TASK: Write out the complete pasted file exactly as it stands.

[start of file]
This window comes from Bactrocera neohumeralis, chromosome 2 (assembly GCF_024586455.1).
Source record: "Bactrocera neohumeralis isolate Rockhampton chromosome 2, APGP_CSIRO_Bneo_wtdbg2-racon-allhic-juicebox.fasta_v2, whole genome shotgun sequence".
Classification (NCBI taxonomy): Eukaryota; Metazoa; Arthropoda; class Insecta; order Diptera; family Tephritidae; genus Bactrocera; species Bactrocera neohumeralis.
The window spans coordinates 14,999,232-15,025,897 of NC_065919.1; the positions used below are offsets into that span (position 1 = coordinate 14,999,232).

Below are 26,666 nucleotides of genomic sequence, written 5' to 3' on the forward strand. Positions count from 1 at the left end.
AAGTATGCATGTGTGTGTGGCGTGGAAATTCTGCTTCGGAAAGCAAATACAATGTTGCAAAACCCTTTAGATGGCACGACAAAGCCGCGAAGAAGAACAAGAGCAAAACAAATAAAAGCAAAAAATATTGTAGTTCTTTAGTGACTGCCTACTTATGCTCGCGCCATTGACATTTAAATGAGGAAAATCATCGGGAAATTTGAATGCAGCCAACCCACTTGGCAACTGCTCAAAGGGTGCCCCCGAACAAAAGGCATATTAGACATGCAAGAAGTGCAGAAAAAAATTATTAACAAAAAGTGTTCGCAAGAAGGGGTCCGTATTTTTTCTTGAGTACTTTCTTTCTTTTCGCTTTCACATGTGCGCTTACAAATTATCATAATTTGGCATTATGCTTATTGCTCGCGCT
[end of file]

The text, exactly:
This window comes from Bactrocera neohumeralis, chromosome 2 (assembly GCF_024586455.1).
Source record: "Bactrocera neohumeralis isolate Rockhampton chromosome 2, APGP_CSIRO_Bneo_wtdbg2-racon-allhic-juicebox.fasta_v2, whole genome shotgun sequence".
Classification (NCBI taxonomy): Eukaryota; Metazoa; Arthropoda; class Insecta; order Diptera; family Tephritidae; genus Bactrocera; species Bactrocera neohumeralis.
The window spans coordinates 14,999,232-15,025,897 of NC_065919.1; the positions used below are offsets into that span (position 1 = coordinate 14,999,232).

Below are 26,666 nucleotides of genomic sequence, written 5' to 3' on the forward strand. Positions count from 1 at the left end.
AAGTATGCATGTGTGTGTGGCGTGGAAATTCTGCTTCGGAAAGCAAATACAATGTTGCAAAACCCTTTAGATGGCACGACAAAGCCGCGAAGAAGAACAAGAGCAAAACAAATAAAAGCAAAAAATATTGTAGTTCTTTAGTGACTGCCTACTTATGCTCGCGCCATTGACATTTAAATGAGGAAAATCATCGGGAAATTTGAATGCAGCCAACCCACTTGGCAACTGCTCAAAGGGTGCCCCCGAACAAAAGGCATATTAGACATGCAAGAAGTGCAGAAAAAAATTATTAACAAAAAGTGTTCGCAAGAAGGGGTCCGTATTTTTTCTTGAGTACTTTCTTTCTTTTCGCTTTCACATGTGCGCTTACAAATTATCATAATTTGGCATTATGCTTATTGCTCGCGCT